Thursday, 12 April 2012

Some thoughts on drawing

Over the last couple of weeks I've been adding to my portrait collection.
I've noticed a few little things about the way I approach drawing people, and how it affects the outcome.
  • Drawing from life forces you to be quicker, more spontaneous in the movements of the pen/pencil across the page. This can be so satisfying when you manage to capture the 'look' of your subject in quite a simple sketch. Sometimes then it seems adding more detail is unnecessary. But it also means there can be a lot more trial and error moments- if I'm not happy with a drawing it seems pointless to use a rubber on it and labour over one drawing until it looks right- I'll just try again with a new one. 
  • Drawing from another image/photo (which is what I mostly do for my figures at the moment) allows you to labour over it- you can be slow and come back to add more/make changes. I like being able to do this. I often find that when I begin a drawing I'm not always happy with how it looks at first...I'll consider how I'll probably have to start again. But then often this is not the case, as the look of the drawing evolves as you add more detail. I've been unhappy with how pencil drawings have started out, only to improve them by adding colour or pen lines-whether it's ink, watercolour or pencil crayons etc.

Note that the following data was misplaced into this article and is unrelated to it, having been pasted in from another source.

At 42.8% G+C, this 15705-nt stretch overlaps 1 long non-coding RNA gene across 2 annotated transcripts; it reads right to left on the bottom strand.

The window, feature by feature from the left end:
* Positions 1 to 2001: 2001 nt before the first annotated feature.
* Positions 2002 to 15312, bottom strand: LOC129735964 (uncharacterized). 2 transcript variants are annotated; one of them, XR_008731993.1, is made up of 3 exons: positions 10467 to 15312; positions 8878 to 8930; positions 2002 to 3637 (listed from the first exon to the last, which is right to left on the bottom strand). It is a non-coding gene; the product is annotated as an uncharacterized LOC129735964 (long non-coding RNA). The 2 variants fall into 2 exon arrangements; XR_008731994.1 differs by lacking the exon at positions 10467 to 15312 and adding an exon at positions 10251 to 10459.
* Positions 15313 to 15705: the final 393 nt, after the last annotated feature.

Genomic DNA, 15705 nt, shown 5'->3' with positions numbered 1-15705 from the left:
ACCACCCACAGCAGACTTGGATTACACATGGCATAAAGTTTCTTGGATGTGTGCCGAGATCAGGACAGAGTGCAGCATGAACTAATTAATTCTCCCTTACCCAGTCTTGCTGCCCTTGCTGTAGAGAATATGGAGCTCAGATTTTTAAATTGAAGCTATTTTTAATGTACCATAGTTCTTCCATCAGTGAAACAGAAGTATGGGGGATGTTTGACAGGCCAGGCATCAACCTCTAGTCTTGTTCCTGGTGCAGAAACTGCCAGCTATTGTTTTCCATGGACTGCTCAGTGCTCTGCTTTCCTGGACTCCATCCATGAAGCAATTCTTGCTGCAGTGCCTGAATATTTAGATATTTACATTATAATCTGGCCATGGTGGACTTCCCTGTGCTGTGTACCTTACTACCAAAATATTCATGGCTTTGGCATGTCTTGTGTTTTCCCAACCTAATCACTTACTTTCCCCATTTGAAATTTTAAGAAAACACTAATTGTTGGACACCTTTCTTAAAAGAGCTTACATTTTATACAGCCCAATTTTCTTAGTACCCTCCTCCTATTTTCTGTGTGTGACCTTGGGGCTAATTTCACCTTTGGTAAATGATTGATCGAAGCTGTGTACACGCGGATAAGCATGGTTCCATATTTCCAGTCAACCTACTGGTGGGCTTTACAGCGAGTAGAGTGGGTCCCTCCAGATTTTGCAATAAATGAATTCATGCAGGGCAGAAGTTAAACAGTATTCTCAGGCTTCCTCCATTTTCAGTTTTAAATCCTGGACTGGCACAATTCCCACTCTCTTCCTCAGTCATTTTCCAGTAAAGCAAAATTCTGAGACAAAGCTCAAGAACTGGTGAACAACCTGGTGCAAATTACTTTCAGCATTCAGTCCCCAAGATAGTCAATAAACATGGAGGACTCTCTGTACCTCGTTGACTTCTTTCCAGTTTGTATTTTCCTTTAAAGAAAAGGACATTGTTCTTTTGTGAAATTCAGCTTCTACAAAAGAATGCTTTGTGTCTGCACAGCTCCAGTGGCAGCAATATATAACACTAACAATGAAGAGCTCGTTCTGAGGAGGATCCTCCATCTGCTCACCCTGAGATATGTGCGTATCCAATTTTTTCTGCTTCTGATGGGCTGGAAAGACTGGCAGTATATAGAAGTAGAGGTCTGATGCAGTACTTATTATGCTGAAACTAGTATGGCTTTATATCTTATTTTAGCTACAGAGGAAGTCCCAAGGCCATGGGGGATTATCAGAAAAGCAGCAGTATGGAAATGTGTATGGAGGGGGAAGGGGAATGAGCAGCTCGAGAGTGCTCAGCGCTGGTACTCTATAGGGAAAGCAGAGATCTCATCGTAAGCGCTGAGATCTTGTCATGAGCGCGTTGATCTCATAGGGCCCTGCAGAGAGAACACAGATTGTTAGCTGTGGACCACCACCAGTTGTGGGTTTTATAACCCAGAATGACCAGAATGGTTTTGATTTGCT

• Drawing from imagination is the hardest, to me, by far. I used to be able to do endless pictures of princesses, dragons and various fairytale things when I was younger. It's still a fun thing to do when you feel like you're just play drawing. But when I feel as though my drawing is work, this changes, and I think about everything much more critically. Materials are selected much more carefully, composition and format has to be taken into account. And basing things on real life becomes much more important. For example, if I wanted to draw a monkey I could easily scribble one out that could be recognised; but if it was for a project I would start by studying images of real monkeys, get a feel for how they really look, then develop the idea with my own stylisation. It becomes a much more thoughtful process. Drawing people from imagination is something I feel I am still learning to do. It seems easy to do a basic drawing and make it look like a person, but when you want to create someone detailed and real looking, you have to pay attention to things like subtle shading of features, body proportions, capturing a particular expression. I rely on being able to see this in front of me to be able to do it accurately, but maybe with enough experience drawing from real life, it would be easier to improvise and create someone from the imagination.

No comments:

Post a Comment